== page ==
Creating synergies, building connections and embedding the territory in an ecological framework should help to convert a fragmented, car-based post-war development in Belgium into a more resilient area. The design focus was strategically shifted from the urban structures to the landscape as an initial structuring framework.
The region around Kortrijk (Belgium), known as the “Texas of Flanders”, due to the high density of its small and medium-size industry, is a fragmented and diffuse urban territory. Its chaotically-ordered morphology, its “promiscuous landscape”, where industry, services and residential developments are scattered everywhere over the territory, can be read as a pars pro toto of the unsustainable sub-urbanisation that de facto dominates much of post-war Europe.
In 2012 a plan was made for Leiedal, an inter-municipal organisation in Southwest Flanders, to rethink Hoog Kortrijk, the car-based, post-war city extension south of the medieval historic core and the highway that was built along functionalist lines of activity separation. Dispersed urban functions were relocated there, clustered and rationalised, which gave way to an archipelago of mono-functional campuses, business parks and similar introverted enclaves.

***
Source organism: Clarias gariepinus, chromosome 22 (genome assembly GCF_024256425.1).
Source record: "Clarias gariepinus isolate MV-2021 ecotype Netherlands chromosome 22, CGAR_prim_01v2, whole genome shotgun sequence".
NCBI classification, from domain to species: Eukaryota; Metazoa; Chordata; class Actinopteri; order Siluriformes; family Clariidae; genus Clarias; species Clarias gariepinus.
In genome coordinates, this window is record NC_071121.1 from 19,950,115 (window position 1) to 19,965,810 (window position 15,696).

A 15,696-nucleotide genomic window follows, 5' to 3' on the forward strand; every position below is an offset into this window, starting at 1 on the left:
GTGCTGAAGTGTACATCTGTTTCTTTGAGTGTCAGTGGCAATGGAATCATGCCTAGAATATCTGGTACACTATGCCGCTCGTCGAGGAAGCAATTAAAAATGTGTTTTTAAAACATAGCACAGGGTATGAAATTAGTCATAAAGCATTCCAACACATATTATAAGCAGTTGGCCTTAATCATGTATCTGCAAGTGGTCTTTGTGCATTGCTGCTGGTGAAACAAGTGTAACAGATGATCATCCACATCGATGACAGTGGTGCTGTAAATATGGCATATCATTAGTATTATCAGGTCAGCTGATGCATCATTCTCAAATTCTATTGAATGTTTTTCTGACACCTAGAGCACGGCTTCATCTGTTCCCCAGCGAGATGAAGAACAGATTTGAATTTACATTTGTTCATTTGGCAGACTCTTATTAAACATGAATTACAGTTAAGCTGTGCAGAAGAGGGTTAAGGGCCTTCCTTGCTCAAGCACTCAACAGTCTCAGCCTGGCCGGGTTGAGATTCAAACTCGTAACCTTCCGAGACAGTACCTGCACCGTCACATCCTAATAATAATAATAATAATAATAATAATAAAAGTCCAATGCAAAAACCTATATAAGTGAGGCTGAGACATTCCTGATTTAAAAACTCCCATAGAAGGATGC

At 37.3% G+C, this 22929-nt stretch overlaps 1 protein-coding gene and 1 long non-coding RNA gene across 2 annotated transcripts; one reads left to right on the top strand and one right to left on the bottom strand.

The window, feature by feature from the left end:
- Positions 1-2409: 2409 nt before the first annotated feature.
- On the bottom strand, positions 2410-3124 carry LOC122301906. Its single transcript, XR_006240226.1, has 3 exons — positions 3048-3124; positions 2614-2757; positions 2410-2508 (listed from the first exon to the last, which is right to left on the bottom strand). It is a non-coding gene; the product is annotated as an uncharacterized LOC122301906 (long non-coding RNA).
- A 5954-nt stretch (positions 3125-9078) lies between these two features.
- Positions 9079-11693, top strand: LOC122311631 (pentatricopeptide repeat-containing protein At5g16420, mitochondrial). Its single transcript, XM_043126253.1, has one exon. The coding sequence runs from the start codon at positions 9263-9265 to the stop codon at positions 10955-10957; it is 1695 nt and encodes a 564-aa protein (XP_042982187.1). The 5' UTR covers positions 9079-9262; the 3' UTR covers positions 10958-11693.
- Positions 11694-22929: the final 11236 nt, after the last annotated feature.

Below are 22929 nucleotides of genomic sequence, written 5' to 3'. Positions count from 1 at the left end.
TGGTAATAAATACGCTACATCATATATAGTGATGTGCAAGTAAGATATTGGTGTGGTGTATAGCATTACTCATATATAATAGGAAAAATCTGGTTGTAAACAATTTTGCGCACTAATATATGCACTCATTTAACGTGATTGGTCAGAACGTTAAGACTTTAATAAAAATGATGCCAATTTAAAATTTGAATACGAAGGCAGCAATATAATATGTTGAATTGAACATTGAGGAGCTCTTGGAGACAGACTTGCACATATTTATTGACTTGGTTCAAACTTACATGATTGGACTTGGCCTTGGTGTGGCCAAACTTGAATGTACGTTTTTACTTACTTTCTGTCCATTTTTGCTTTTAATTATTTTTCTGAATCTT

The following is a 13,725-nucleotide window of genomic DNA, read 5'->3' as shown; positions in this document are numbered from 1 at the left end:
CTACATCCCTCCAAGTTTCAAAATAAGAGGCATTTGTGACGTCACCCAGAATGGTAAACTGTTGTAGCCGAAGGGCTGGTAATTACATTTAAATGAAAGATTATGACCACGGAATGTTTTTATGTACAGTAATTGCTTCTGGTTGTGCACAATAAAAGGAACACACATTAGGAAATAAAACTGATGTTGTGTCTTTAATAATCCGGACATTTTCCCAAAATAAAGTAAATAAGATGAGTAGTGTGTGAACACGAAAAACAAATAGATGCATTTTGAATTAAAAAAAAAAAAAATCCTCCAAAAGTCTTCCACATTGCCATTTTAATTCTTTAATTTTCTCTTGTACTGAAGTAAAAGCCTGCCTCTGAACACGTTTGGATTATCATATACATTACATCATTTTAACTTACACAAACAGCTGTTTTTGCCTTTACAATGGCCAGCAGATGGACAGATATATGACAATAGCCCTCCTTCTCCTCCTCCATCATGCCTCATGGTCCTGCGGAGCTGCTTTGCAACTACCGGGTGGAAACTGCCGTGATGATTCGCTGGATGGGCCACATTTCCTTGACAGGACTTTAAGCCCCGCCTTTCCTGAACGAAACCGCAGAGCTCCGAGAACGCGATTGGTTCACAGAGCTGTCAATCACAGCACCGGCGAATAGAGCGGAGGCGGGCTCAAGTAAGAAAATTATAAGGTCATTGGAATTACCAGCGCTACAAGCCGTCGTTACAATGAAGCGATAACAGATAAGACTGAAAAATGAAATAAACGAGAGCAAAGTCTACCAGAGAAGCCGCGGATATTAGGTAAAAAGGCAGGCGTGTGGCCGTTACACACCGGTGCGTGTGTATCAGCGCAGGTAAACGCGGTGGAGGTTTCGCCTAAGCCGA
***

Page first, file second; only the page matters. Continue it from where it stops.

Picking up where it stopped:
A victim of its own success, and thanks to its (almost exclusive) car accessibility the district continues to attract major regional investments that worsen traffic congestion, while there are no longer public budgets for infrastructural upgrades and extensions. The recent construction along the E17 highway of a large hospital by Austrian architects Baumschlager Eberle is slated for continual expansion and was built without an appropriate plan for either traffic flow or parking.
The area desperately needs vitality and above all spatial cohesion. Local policy makers regret the absent links with the historical city. Large-scale, big boxes mark the territory and to date visitors to the Xpo, the regional hospital, health facilities, the business park, retail, regional colleges and the university do not linger in the area.
Other than the few fragmented residential enclaves there is almost no everyday life in the area – the exception being perhaps the petrol station that also happens to be a newspaper shop. The on-going densification of the area causes flooding problems downstream and is increasing its ecological disintegration to an alarming level.
Further fragmentation of the dense, yet diffuse territory remains the greatest threat. The countryside structure of farms and rolling hills only remains visible at the southernmost edge of Hoog Kortrijk, on the crest line from where a finely meshed landscape structure clearly unfolds as a patchwork of farms, nestled with remarkable regularity in the topographic and hydrologic structure of the territory. […]
For more information on smart densification and vegetal infrastructure in Hoog Kortijk, read on in Topos 90 – Cities and Landscapes.